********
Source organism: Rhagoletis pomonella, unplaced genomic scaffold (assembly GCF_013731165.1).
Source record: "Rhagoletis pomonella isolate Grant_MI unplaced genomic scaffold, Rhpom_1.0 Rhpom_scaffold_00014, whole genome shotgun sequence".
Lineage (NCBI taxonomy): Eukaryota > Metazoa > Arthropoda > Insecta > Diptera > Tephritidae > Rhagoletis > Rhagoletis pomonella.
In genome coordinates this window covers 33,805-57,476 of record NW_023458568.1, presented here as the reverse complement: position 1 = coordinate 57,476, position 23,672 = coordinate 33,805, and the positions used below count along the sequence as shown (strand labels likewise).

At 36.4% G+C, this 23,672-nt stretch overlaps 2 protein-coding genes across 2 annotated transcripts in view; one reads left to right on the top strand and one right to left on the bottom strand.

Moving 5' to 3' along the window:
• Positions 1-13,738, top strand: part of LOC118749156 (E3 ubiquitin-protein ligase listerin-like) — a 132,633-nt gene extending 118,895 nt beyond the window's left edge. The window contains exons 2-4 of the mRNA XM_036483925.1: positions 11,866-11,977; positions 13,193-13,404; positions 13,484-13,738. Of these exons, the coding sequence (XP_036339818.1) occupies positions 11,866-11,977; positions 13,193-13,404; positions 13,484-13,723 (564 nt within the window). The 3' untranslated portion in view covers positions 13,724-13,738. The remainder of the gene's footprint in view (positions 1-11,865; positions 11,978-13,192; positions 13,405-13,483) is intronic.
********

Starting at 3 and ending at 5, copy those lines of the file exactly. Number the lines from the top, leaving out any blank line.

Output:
Lineage (NCBI taxonomy): Eukaryota > Metazoa > Arthropoda > Insecta > Diptera > Tephritidae > Rhagoletis > Rhagoletis pomonella.
In genome coordinates this window covers 33,805-57,476 of record NW_023458568.1, presented here as the reverse complement: position 1 = coordinate 57,476, position 23,672 = coordinate 33,805, and the positions used below count along the sequence as shown (strand labels likewise).

At 36.4% G+C, this 23,672-nt stretch overlaps 2 protein-coding genes across 2 annotated transcripts in view; one reads left to right on the top strand and one right to left on the bottom strand.